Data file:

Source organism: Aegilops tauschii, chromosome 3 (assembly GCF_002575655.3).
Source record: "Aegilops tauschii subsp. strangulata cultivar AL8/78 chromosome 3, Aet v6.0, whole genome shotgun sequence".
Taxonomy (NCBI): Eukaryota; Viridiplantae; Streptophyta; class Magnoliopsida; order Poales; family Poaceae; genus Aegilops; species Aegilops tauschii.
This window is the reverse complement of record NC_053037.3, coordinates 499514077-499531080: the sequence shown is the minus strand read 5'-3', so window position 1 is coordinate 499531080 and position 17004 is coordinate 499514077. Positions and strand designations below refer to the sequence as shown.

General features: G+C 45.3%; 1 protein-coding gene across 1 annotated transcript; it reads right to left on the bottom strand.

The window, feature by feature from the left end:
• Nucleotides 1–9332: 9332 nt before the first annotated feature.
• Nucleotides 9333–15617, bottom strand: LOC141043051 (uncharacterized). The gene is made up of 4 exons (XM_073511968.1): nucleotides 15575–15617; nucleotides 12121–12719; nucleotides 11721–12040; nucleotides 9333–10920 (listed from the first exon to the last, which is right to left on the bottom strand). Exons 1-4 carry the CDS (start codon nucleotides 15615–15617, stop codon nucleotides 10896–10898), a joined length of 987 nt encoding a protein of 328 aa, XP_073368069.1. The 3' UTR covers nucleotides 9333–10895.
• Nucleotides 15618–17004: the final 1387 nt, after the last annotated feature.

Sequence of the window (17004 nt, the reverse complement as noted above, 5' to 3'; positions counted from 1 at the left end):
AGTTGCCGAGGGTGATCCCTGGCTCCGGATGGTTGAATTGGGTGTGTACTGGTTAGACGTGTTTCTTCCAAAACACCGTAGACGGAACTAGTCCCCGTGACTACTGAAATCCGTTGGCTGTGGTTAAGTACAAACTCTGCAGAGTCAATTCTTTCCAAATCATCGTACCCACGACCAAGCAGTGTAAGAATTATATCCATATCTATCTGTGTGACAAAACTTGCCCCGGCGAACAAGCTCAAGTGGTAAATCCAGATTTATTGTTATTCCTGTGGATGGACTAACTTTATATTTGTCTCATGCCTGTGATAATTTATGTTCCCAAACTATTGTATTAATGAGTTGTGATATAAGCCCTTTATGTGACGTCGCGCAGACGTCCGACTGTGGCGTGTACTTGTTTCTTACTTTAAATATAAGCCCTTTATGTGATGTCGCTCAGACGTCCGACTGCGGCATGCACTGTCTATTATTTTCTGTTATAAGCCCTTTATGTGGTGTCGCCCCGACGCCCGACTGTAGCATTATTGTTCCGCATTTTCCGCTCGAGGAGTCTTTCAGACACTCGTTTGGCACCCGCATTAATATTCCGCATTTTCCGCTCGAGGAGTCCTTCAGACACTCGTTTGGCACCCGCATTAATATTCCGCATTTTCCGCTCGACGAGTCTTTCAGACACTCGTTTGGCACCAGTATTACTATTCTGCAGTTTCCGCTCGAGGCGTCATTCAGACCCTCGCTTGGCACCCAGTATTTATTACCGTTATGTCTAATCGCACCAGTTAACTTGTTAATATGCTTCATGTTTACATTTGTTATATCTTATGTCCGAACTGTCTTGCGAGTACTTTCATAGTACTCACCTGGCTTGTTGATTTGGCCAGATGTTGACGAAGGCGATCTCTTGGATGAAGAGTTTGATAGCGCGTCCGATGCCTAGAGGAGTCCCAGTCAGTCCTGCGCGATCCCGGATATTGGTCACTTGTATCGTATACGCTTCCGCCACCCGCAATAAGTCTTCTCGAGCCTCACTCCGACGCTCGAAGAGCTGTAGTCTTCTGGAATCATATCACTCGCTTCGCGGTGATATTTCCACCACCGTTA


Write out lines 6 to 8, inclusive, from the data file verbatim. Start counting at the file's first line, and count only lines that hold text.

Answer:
The window, feature by feature from the left end:
• Nucleotides 1–9332: 9332 nt before the first annotated feature.
• Nucleotides 9333–15617, bottom strand: LOC141043051 (uncharacterized). The gene is made up of 4 exons (XM_073511968.1): nucleotides 15575–15617; nucleotides 12121–12719; nucleotides 11721–12040; nucleotides 9333–10920 (listed from the first exon to the last, which is right to left on the bottom strand). Exons 1-4 carry the CDS (start codon nucleotides 15615–15617, stop codon nucleotides 10896–10898), a joined length of 987 nt encoding a protein of 328 aa, XP_073368069.1. The 3' UTR covers nucleotides 9333–10895.